Botany

A:

The function of the stigma in a flower is as a pollen receptor. The stigma is a sticky tip on the top of a carpel.

See Full Answer
Filed Under:
  • What is the function of flower petals?

    Q: What is the function of flower petals?

    A: The main function of flower petals is to attract pollinators such as butterflies, bees and bats. Flower petals typically have bright and vivid colors which assist in pollination by drawing the attention of insects, birds and animals. Some petals have markings, such as spots and stripes, to help pollinators find the pollen in the flower.
    See Full Answer
    Filed Under:
  • What percent of the sun's energy do plants use?

    Q: What percent of the sun's energy do plants use?

    A: For photosynthesis, plants use approximately 0.023 percent of sunlight energy. This is a very small percentage that plants need to make food when compared to the water cycle’s use of solar energy, which is 23 percent.
    See Full Answer
    Filed Under:
  • What is the scientific classification of mushrooms?

    Q: What is the scientific classification of mushrooms?

    A: All mushrooms belong to the Fungi kingdom, however their phylum, class, family, and genus vary according to the mushroom type. Oyster mushrooms, meadow mushrooms and button mushrooms all have different scientific classifications.
    See Full Answer
    Filed Under:
  • When does photosynthesis occur?

    Q: When does photosynthesis occur?

    A: Photosynthesis, the process by which plants convert the sun's energy to glucose, takes place during daylight hours when the plant's leaves are exposed to sunlight. This process only occurs in green plants and in some protist species. Carbon dioxide and water must also be present in order for photosynthesis to occur.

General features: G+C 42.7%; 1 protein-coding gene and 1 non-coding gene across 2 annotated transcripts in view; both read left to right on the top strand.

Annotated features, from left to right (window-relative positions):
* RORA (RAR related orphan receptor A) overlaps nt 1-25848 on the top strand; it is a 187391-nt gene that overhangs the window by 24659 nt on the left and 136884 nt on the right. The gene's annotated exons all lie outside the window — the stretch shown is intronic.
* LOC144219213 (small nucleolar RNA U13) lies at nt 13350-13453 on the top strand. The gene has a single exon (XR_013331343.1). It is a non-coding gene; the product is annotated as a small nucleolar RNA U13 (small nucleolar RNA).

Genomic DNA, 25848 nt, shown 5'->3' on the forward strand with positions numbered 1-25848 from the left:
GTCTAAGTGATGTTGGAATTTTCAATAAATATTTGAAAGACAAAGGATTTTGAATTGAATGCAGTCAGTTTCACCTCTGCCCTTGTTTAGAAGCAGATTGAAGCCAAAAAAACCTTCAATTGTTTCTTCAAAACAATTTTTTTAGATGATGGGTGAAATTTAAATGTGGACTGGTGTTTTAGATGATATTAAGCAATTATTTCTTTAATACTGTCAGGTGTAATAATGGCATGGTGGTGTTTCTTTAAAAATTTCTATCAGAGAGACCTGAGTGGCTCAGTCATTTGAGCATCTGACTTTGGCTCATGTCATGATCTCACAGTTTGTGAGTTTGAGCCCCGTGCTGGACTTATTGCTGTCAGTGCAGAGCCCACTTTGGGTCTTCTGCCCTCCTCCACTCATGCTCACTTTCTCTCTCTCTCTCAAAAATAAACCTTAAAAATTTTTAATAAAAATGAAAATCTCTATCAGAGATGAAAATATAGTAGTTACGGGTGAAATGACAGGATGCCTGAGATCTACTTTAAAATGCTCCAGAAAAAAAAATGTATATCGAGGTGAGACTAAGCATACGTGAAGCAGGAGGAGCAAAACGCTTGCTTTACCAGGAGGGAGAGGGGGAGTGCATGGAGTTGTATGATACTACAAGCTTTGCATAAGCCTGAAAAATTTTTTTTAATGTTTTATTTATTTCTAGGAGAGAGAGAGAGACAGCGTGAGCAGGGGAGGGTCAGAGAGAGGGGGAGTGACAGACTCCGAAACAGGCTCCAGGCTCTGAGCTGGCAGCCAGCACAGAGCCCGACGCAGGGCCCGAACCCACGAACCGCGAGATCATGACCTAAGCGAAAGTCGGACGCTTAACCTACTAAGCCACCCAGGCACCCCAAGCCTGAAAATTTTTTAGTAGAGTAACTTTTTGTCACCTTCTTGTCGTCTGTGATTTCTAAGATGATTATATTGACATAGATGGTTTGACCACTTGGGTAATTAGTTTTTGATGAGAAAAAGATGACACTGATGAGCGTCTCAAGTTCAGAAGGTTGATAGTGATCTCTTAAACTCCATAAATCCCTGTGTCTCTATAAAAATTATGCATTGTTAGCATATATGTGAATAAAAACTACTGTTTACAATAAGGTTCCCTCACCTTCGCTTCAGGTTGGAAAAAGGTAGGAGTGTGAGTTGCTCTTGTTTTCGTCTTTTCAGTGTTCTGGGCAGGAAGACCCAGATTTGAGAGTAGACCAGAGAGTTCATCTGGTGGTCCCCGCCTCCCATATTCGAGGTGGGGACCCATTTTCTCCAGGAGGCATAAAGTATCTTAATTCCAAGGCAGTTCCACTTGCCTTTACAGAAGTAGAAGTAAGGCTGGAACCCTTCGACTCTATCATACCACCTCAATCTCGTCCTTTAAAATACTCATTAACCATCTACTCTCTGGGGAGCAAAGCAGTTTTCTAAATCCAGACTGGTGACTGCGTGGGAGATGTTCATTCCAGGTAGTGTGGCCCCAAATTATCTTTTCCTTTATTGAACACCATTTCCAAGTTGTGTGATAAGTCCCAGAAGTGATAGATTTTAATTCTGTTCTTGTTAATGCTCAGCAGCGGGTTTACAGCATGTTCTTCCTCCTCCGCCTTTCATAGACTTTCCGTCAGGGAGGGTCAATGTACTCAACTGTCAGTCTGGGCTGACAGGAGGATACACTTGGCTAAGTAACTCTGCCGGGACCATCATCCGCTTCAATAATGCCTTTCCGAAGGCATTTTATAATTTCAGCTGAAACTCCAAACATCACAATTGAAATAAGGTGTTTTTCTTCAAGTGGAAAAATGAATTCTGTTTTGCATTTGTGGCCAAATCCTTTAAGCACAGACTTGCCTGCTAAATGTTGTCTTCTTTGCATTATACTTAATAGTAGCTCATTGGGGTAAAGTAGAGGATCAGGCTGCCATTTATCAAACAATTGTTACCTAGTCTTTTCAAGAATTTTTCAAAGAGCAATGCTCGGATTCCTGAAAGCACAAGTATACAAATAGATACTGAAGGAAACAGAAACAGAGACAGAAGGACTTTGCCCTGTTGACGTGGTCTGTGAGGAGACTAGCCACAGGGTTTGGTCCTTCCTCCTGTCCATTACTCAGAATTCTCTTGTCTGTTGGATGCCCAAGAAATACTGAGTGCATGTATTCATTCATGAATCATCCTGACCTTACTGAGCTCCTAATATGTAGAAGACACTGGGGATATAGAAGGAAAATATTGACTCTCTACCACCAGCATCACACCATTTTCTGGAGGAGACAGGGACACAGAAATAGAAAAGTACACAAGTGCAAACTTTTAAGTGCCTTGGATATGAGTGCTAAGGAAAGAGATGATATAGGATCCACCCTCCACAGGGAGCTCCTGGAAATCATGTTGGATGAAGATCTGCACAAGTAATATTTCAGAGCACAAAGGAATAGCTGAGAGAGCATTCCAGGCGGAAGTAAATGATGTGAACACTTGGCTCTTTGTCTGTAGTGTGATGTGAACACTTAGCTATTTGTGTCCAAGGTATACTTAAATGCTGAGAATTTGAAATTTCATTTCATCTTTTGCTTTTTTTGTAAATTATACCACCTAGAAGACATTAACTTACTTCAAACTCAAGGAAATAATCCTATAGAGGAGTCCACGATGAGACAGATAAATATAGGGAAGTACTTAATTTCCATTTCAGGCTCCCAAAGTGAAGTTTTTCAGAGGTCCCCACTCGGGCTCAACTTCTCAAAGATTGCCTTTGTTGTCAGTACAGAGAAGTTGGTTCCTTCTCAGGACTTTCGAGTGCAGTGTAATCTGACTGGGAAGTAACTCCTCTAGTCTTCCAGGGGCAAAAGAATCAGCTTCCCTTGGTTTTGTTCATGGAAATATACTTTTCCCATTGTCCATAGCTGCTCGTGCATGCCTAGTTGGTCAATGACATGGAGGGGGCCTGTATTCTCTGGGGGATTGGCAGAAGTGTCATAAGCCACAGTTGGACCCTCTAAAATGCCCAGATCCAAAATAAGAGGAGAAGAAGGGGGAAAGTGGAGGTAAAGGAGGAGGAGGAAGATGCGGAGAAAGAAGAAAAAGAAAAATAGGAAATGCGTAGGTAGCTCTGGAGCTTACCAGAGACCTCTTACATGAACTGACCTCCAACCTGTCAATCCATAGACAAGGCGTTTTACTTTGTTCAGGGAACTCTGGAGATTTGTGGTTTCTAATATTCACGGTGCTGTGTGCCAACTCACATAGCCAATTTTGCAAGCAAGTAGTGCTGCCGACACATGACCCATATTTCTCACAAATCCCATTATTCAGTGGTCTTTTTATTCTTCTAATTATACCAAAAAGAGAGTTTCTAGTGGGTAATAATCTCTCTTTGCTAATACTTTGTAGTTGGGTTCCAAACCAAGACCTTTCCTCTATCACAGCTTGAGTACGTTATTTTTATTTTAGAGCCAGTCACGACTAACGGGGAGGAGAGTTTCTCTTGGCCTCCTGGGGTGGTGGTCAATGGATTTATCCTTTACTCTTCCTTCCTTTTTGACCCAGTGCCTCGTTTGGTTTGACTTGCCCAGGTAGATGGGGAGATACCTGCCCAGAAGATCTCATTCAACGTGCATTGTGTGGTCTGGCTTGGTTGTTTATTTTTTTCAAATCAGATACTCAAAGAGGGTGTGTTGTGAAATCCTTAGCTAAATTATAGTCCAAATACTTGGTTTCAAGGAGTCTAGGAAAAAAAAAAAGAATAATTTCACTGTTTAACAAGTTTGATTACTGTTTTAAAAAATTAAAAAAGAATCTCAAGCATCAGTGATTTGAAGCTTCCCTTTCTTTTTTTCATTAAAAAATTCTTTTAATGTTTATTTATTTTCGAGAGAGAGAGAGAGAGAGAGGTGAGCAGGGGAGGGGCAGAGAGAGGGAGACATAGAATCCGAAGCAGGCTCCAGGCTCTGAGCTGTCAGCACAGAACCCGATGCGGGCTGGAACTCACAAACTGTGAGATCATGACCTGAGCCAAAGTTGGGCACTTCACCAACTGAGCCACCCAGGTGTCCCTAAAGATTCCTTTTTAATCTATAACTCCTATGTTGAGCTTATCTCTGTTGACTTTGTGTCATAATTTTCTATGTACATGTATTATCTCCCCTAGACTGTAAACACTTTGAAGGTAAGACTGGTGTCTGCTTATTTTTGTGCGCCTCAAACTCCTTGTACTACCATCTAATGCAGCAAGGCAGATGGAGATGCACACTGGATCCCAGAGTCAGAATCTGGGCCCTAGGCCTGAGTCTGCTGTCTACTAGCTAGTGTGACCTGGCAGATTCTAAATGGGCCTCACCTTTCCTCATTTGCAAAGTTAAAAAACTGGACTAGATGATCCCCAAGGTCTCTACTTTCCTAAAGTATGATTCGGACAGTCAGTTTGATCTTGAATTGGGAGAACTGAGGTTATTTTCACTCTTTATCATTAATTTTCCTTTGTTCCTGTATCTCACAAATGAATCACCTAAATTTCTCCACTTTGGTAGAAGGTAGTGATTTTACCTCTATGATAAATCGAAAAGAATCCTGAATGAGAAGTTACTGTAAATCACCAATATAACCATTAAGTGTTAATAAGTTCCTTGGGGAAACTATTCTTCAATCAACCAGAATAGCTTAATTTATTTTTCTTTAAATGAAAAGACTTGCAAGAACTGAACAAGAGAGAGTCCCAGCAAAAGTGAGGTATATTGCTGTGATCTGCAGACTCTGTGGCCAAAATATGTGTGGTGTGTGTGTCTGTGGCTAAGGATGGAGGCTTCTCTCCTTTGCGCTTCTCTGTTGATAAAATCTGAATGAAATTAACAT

See Full Answer
    Filed Under:
  • Where does photosynthesis take place in a cactus?

    Q: Where does photosynthesis take place in a cactus?

    A: While different cactuses may have specialized photosynthetic techniques, in general, photosynthesis occurs in a cactus' stem or trunk. The concept of photosynthesis in a cactus or succulent plant may seem strange considering that most of them do not have obvious leaves like many other plants, but their stems or trunks serve the same photosynthetic function as some other plants' leaves.
    See Full Answer
    Filed Under:
  • What are the four things needed for photosynthesis?

    Q: What are the four things needed for photosynthesis?

    A: Photosynthesis can only occur when a plant has access to water, carbon dioxide, sunlight and chlorophyll. Plant cells naturally produce chlorophyll, and they draw carbon dioxide directly from the air. Water and sunlight must be acquired from external sources.
    See Full Answer
    Filed Under:
  • How does climate affect the type of biome found in an area?

    Q: How does climate affect the type of biome found in an area?